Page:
5 Year-End Tax Saving Tricks for Small Business Owners

It’s not too late to reduce the income tax hit you’ll take next April. Act now, and you’ll have one more reason to pop the cork and look forward to a happy New Year.

1. Accelerate Business Expenses

If you’re considering a major investment in equipment or other capital expenditures, do it before December 31. Then you can claim the deduction in your 2018 taxes next April.

Another thing you can do is move forward some normal expenses from the months ahead. For example, you could purchase 3 months of supplies rather than your usual 1-month stock. As long as you mail the check before December 31, you can deduct the entire amount from your 2018 tax.

Likewise, you can charge recurring expenses that come due in early to mid-January, such as rent, to your credit card. Even though the credit card bill won’t be paid until January, it counts as a current year deduction.

2. Accelerate Depreciation

You have two options for claiming depreciation on new and used business assets: taking the full amount in one year or depreciating them over time. Taking the instant depreciation can give you a huge write-off now, but may not be best in the long run. Discuss with your tax advisor which strategy is right for you.

3. Defer Income

Generally speaking, you don’t have to report income until the year you actually receive the payment for your products or services. Send out December invoices late in the month, so you won’t collect the money for them until January.

4. Make an IRA Contribution

The money you pay into a traditional individual retirement account (IRA) is tax-deductible in the year you make the contribution. (Actually, you have until April 15, 2019, to make your 2018 contribution.) As an added bonus, any interest or other earnings the IRA accumulates over its life are not taxed until you retire and begin withdrawing the money.

Note: The rules are different for a Roth IRA. This type of IRA requires you to pay tax on contributions in the year they’re made, but withdrawals after retirement are tax-free.

5. Take Capital Losses

If you sell stock or other assets at a loss (meaning the sale price is lower than what you paid for it), you can write off the amount of the loss up to $3,000. If you made capital gains on other stock, you can use the loss to offset the gains and avoid paying capital gains tax.

Be aware, however, that you can’t turn around and buy the same or similar stock right back after using it to claim a loss deduction. If this happens within 30 days, it’s called a “wash sale” and the IRS will disallow your tax loss.

Some of these tips involve deferring tax liability to next year, rather than completely eliminating it. Whether that’s the smart thing to do depends on what you expect your income to be next year, what the tax rates will be, and other factors. Xendoo tax consultants can help you understand the options and steer a path toward maximum tax benefits for your business.

 

This post is intended to be used for informational purposes only and does not constitute as legal, business, or tax advice. Please consult your attorney, business advisor, or tax advisor with respect to matters referenced in our content. Xendoo assumes no liability for any actions taken in reliance upon the information contained herein.

 

The Small Business Year-End Checklist

Just like spring cleaning your house, your business needs a good tidying and updating once a year. Make December the month you get organized, focused, ready, and able to create more success than ever in 2019.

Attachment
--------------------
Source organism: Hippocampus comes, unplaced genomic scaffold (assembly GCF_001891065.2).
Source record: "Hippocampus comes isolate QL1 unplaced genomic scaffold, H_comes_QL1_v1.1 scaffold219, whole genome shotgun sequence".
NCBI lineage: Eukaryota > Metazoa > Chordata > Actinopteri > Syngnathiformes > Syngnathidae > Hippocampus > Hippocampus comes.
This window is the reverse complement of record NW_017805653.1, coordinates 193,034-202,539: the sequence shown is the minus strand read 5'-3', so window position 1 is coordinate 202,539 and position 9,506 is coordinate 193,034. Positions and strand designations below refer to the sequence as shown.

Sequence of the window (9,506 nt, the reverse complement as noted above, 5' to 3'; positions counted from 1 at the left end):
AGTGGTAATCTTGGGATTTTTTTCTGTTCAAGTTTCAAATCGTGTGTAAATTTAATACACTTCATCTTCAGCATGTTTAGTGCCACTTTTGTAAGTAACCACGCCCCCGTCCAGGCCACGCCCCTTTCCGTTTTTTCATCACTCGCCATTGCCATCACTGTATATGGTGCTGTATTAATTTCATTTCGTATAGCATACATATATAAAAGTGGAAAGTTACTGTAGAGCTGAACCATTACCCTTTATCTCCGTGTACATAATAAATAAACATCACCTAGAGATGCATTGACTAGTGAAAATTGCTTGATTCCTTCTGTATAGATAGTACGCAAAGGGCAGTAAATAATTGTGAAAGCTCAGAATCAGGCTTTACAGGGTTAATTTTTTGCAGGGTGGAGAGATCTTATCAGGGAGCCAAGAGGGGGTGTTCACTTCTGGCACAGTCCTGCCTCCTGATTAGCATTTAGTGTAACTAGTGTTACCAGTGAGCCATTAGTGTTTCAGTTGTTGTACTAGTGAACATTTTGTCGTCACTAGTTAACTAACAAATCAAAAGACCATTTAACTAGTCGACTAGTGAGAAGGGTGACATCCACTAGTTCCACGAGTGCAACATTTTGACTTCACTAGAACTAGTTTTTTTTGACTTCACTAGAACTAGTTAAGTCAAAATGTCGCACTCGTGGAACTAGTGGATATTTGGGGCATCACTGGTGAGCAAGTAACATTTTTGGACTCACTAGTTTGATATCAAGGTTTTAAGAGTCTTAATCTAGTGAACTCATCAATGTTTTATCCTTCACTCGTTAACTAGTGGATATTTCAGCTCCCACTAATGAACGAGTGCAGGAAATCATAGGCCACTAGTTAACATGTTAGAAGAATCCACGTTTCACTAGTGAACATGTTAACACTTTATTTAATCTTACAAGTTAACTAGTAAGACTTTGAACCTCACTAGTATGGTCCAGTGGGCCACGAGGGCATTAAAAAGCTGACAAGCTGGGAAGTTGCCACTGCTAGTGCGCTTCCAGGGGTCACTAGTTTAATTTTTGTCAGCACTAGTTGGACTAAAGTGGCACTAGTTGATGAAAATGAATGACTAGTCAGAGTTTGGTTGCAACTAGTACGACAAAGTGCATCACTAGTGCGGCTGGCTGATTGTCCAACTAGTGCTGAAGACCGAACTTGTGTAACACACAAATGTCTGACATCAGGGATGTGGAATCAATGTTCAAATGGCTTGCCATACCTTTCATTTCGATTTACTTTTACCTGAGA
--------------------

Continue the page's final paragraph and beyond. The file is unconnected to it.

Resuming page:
Catch up on your bookkeeping.

Until you have a clear picture of your annual profits and losses, you won’t be able to make decisions for the future. Ideally, you have tracking software that’s been keeping you up to date on expenses and income. Now it’s time to analyze the numbers and see where there’s room for improvement.

 Plan for taxes.

If you pay quarterly estimated income tax, double-check that all payments have been made, to avoid incurring penalties. Make tax-reducing moves such as capital expenditures and donations. Your accountant can give you other tax-saving ideas and help you decide on the best ones for you based on your business profits or losses, projected tax rates, and other factors.

 Organize receipts.

Prevent a big headache at tax time and get that pile of paper receipts digitized. Scan them and group them in folders according to vendor and tax year. If the payments aren’t already in your bookkeeping system, enter them now.

 Archive old files.

Clutter is one of the biggest hindrances to productivity. Move anything that’s not current from your computer, desk and filing cabinet, into separate long-term storage. For digital files, it’s easy to put them on their own hard drive.

 Back up all digital data.

You don’t want one server crash or natural disaster to wipe out all your records. Back up your files in at least 2 places, including external hard drives and cloud-based services.

 Analyze your suppliers.

What products and services worked well for you this past year? You’ll want to keep on doing business with them in 2019. What isn’t giving you a good return on your investment? If advertising flyers cost more to print and mail than they’re bringing in new business, consider a better use for your marketing dollar.

 Analyze your productivity.

Make a list of your work-related activities, and how much time you spend on each of them. Now decide which ones are helping you meet your goals, and which are distracting you or no longer relevant. Would be better to delegate.

 

This post is intended to be used for informational purposes only and does not constitute as legal, business, or tax advice. Please consult your attorney, business advisor, or tax advisor with respect to matters referenced in our content. Xendoo assumes no liability for any actions taken in reliance upon the information contained herein.

 

Bookkeeping New Year’s Resolutions for a Smarter SMB

Are you hoping to be more profitable and efficient in 2019? Good bookkeeping habits can go a long way toward helping you achieve your goals.

I will not mix business and personal bank accounts.

It’s all too easy to pull out the business credit card for personal expenses, or vice versa. However, this creates an accounting nightmare in which profits and losses can’t be tracked, and filing your tax return is way too complicated. The long-term hassles far outweigh the short-term convenience. If you need to take money out of the business, do it as a bank transfer of salary.